- Virus– a type of germ that consists solely of a bit of genetic material (DNA or RNA) wrapped in a protein coat. The coat gets the genes into the target cell where the genes force the cell to make zillions of new viruses, and on it goes.
- Coronavirus– a species name of a number of different viruses. Called corona because its protein coat is studded with spike shapes that form a crown, halo, or corona of spikes
- SARS-CoV-2– the specific name of the new coronavirus
- COVID-2019– the name of the illness that the new coronavirus is causing
- Endemic– an illness always present in a region. One could say strep throat is endemic in the US
- Epidemic– a sudden burst of an illness that comes and goes over a limited time
- Pandemic– an epidemic that bursts across the world not just one region
- Spreadability– how contagious is the disease, how many people will end up infected
- Severity– what harm does the disease cause, in terms of how sick you get and how many it will kill
- Mask- a mask is a loose-fitting cloth or textile that covers the mouth and nose loosely. A surgical mask is a mask used in surgery
- Respirator- for the purposes of the COVID-19 pandemic and other respiratory illnesses, a respirator is a mask that fits very snugly or tightly to the user’s face. An N95 mask is a respirator.
- Personal Protective Equipment (PPE)- PPE are any item that covers any part of the body with the design and intent of keeping viruses in the environment from infecting the wearer of the PPE. PPE’s include all masks (which includes respirators), face shields, eye shields, gloves, gowns.
- Ventilator- a ventilator is a machine that can force a person unable to breathe to inhale and exhale and control both effectively. They are sometimes called respirators, but during this pandemic the word respirator is now reserved for reference to a tightly fit mask.
Readers of Real Answers will know that one of the most hopeful models of how humanity can stop the spread of the virus has come from 5 nations/regions in East Asia, namely:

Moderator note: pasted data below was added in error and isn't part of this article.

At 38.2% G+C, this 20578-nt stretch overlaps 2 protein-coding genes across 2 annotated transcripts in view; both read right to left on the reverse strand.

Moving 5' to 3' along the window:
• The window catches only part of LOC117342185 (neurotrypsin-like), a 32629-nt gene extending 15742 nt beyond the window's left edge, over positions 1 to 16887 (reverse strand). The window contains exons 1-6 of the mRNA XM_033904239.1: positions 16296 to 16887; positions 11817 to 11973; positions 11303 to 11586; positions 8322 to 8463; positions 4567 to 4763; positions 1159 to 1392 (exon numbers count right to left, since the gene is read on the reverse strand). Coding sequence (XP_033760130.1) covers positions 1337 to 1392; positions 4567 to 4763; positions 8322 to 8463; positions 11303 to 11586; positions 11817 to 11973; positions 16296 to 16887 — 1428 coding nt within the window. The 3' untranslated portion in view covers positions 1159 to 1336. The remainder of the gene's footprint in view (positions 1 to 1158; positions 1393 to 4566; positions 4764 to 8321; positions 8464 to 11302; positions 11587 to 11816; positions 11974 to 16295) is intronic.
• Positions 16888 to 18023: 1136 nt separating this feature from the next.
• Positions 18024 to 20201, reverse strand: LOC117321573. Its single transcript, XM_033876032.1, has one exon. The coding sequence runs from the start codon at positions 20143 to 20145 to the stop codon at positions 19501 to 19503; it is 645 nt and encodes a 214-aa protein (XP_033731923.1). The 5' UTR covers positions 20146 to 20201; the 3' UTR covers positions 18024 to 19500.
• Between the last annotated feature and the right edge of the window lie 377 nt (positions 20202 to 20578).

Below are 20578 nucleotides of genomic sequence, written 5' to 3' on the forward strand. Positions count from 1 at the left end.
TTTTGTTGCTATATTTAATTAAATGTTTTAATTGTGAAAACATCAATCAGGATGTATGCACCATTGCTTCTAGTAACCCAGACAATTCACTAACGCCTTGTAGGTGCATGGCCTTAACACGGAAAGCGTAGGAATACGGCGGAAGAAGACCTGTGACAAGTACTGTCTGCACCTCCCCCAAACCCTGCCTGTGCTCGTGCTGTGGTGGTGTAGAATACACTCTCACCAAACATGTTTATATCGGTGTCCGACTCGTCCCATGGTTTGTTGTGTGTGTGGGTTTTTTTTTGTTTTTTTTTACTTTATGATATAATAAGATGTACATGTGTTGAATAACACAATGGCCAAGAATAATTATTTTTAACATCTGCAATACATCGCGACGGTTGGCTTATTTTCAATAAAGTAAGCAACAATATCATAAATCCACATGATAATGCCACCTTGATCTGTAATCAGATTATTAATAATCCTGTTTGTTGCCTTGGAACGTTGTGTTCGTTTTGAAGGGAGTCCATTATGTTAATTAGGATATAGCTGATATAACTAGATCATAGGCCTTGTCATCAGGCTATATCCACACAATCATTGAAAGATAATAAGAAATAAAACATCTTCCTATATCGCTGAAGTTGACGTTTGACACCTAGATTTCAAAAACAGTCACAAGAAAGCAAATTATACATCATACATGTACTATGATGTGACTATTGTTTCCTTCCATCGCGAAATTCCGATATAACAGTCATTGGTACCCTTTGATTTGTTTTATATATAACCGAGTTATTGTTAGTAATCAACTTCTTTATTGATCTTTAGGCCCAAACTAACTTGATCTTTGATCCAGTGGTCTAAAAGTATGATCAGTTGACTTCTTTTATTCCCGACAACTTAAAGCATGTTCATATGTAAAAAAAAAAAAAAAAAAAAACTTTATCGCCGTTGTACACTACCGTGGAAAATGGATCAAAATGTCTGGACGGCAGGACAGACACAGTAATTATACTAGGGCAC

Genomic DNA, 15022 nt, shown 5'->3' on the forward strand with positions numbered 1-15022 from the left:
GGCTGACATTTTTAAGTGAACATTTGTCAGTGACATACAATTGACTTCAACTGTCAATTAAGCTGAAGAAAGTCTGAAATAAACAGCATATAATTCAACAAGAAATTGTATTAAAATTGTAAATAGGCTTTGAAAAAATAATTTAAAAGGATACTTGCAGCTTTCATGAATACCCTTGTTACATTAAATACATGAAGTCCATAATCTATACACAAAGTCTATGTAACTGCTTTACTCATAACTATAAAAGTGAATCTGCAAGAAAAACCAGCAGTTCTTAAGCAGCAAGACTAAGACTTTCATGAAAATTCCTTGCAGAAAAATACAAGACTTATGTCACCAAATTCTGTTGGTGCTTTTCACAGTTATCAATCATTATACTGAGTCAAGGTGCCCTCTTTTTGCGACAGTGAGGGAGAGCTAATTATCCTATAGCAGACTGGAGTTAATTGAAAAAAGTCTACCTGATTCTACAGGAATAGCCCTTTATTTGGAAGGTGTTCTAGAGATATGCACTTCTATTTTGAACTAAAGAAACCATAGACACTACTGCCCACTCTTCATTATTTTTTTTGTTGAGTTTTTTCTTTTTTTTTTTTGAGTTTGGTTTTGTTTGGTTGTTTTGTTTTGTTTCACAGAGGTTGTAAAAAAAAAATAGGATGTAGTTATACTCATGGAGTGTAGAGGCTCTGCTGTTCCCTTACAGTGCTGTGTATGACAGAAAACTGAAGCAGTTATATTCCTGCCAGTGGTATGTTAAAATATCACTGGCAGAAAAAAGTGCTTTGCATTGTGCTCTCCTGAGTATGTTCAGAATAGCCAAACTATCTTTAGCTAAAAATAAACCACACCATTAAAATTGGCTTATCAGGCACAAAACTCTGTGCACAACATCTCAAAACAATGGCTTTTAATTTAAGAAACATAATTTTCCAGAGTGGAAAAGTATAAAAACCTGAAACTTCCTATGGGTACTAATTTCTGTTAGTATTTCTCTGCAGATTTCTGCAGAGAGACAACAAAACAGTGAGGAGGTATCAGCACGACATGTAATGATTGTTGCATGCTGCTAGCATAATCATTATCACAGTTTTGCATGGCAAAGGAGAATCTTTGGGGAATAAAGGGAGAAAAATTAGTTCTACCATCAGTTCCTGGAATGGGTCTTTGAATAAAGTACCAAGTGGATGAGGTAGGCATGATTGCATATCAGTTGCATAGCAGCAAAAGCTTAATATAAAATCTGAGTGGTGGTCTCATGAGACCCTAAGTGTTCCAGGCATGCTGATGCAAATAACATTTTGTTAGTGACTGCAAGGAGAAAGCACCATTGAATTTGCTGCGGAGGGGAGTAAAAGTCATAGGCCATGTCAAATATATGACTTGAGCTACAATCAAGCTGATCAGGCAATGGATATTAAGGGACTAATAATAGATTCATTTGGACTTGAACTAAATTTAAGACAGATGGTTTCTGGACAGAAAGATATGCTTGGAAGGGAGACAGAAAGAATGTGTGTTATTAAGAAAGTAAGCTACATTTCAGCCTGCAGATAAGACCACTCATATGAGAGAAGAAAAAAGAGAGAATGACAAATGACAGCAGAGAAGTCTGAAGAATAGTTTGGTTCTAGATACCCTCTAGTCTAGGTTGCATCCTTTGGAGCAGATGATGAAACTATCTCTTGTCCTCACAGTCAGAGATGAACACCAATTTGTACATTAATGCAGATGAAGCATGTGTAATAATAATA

China and its Special Administrative Region, Hong Kong; Singapore; Taiwan; Japan; and South Korea.
In each instance, these five national communities crafted a strategy founded on two key principles:
- Identify(diagnose) as many infected people as possible. This required population wide and constant screening for presenting symptoms, esp. fever. Then ensuring everyone with symptoms came to a place where they could be evaluated to see if they were infected, a place where no contagion could occur.
- Isolate. Place all identified mildly infected individuals in places outside the home. Nice facilities, with only infected people in them, all staying until no longer contagious. All severely infected people to be hospitalized in COVID-19 safe facilities, again, to stop transmission.
This is, as you will recall, in stark contrast to the European and American strategy, also essentially two steps:
- Ask the entire nation to remain at home. Instead of testing as many as possible and managing those infected, this strategy relies on everyone keeping distance to deny the virus the chance to spread.
- Place infected people in the home. Mildly infected people stay at home, able to infect anyone else in the home, not in separate contagion-proof facilities.
Until recently, the E Asian model was vastly outperforming European/American strategy. The five nations had halted the spread of SARS-COVID-2, Europe and in particular America, had not.
But now the picture has changed. The spread of the coronavirus is taking off again in many of the five regions in East Asia that were once the only places in the world that had stopped it. Let’s take a look at each:
- Unfortunately, data from the People’s Republic has been determined to be highly unreliable, and so we will not be reporting trends from China unless verified by an outside, credible source.
- Hong Kong. Hong Kong had been a world-wide success story. https://www.worldometers.info/coronavirus/country/china-hong-kong-sar/ The shape of this curve shows it truly halted spread of the SARS-CoV-2 virus almost completely. We were there visiting our son and his family and on February 2 they had found 50 cases. Hong Kong kept the count in the 50-150 range, unheard of in the rest of the world, through March 16. On March 17 they imposed a mandatory 14 day quarantine on every traveler entering Hong Kong. Expatriates who had fled Hong Kong at the end of January, thronged back to their homes by March 16 to beat the rule, and sparked an epidemic there with the virus that returned with them. As of April 3, the case count boomed to 862, it remains to be seen if the successful strategy of Jan-March will work again.